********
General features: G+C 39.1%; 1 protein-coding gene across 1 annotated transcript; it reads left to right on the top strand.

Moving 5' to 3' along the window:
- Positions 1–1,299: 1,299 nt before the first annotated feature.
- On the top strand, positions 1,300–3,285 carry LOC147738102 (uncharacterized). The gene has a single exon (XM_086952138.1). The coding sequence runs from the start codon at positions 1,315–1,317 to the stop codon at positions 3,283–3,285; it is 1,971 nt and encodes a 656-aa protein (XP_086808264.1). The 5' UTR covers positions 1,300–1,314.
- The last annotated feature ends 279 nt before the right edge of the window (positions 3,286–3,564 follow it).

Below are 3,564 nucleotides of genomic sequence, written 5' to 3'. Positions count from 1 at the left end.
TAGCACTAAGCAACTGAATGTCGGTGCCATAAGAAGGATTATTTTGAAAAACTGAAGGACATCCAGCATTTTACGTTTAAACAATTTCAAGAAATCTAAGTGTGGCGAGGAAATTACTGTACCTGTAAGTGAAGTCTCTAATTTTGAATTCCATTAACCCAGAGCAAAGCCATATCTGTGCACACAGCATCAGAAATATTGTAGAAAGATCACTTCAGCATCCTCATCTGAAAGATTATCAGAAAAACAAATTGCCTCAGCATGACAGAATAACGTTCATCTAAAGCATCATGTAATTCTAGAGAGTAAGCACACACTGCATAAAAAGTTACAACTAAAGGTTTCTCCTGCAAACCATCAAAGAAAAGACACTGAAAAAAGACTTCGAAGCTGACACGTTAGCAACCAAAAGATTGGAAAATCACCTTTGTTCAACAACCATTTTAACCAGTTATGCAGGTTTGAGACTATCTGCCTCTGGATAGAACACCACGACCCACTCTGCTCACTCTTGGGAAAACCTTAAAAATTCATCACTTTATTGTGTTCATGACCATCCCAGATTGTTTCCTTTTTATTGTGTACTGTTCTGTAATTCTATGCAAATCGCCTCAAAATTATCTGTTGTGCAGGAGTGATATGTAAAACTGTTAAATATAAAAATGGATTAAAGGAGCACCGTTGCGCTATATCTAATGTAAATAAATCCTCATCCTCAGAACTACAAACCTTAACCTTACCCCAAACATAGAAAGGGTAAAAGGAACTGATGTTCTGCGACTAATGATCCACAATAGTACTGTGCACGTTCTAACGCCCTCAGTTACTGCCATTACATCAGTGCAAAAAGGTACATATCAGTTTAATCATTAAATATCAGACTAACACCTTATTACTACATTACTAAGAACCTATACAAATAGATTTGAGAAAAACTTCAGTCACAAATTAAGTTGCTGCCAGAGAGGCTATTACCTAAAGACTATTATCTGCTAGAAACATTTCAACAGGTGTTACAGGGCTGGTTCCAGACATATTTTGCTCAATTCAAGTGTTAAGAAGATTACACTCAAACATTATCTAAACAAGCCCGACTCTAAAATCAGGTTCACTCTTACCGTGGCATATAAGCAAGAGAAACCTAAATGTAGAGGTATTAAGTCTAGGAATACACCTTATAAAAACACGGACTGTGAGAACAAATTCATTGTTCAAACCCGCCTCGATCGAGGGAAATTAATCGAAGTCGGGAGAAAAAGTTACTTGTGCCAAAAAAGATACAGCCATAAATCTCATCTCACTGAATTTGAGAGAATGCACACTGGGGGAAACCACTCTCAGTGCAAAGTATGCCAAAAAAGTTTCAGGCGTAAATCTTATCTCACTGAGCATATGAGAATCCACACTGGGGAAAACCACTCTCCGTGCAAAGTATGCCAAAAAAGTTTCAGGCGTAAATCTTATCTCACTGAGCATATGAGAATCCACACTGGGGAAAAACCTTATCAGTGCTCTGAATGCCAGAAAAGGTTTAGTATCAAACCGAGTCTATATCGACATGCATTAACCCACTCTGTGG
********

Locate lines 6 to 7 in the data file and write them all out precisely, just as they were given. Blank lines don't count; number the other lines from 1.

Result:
Below are 3,564 nucleotides of genomic sequence, written 5' to 3'. Positions count from 1 at the left end.
TAGCACTAAGCAACTGAATGTCGGTGCCATAAGAAGGATTATTTTGAAAAACTGAAGGACATCCAGCATTTTACGTTTAAACAATTTCAAGAAATCTAAGTGTGGCGAGGAAATTACTGTACCTGTAAGTGAAGTCTCTAATTTTGAATTCCATTAACCCAGAGCAAAGCCATATCTGTGCACACAGCATCAGAAATATTGTAGAAAGATCACTTCAGCATCCTCATCTGAAAGATTATCAGAAAAACAAATTGCCTCAGCATGACAGAATAACGTTCATCTAAAGCATCATGTAATTCTAGAGAGTAAGCACACACTGCATAAAAAGTTACAACTAAAGGTTTCTCCTGCAAACCATCAAAGAAAAGACACTGAAAAAAGACTTCGAAGCTGACACGTTAGCAACCAAAAGATTGGAAAATCACCTTTGTTCAACAACCATTTTAACCAGTTATGCAGGTTTGAGACTATCTGCCTCTGGATAGAACACCACGACCCACTCTGCTCACTCTTGGGAAAACCTTAAAAATTCATCACTTTATTGTGTTCATGACCATCCCAGATTGTTTCCTTTTTATTGTGTACTGTTCTGTAATTCTATGCAAATCGCCTCAAAATTATCTGTTGTGCAGGAGTGATATGTAAAACTGTTAAATATAAAAATGGATTAAAGGAGCACCGTTGCGCTATATCTAATGTAAATAAATCCTCATCCTCAGAACTACAAACCTTAACCTTACCCCAAACATAGAAAGGGTAAAAGGAACTGATGTTCTGCGACTAATGATCCACAATAGTACTGTGCACGTTCTAACGCCCTCAGTTACTGCCATTACATCAGTGCAAAAAGGTACATATCAGTTTAATCATTAAATATCAGACTAACACCTTATTACTACATTACTAAGAACCTATACAAATAGATTTGAGAAAAACTTCAGTCACAAATTAAGTTGCTGCCAGAGAGGCTATTACCTAAAGACTATTATCTGCTAGAAACATTTCAACAGGTGTTACAGGGCTGGTTCCAGACATATTTTGCTCAATTCAAGTGTTAAGAAGATTACACTCAAACATTATCTAAACAAGCCCGACTCTAAAATCAGGTTCACTCTTACCGTGGCATATAAGCAAGAGAAACCTAAATGTAGAGGTATTAAGTCTAGGAATACACCTTATAAAAACACGGACTGTGAGAACAAATTCATTGTTCAAACCCGCCTCGATCGAGGGAAATTAATCGAAGTCGGGAGAAAAAGTTACTTGTGCCAAAAAAGATACAGCCATAAATCTCATCTCACTGAATTTGAGAGAATGCACACTGGGGGAAACCACTCTCAGTGCAAAGTATGCCAAAAAAGTTTCAGGCGTAAATCTTATCTCACTGAGCATATGAGAATCCACACTGGGGAAAACCACTCTCCGTGCAAAGTATGCCAAAAAAGTTTCAGGCGTAAATCTTATCTCACTGAGCATATGAGAATCCACACTGGGGAAAAACCTTATCAGTGCTCTGAATGCCAGAAAAGGTTTAGTATCAAACCGAGTCTATATCGACATGCATTAACCCACTCTGTGG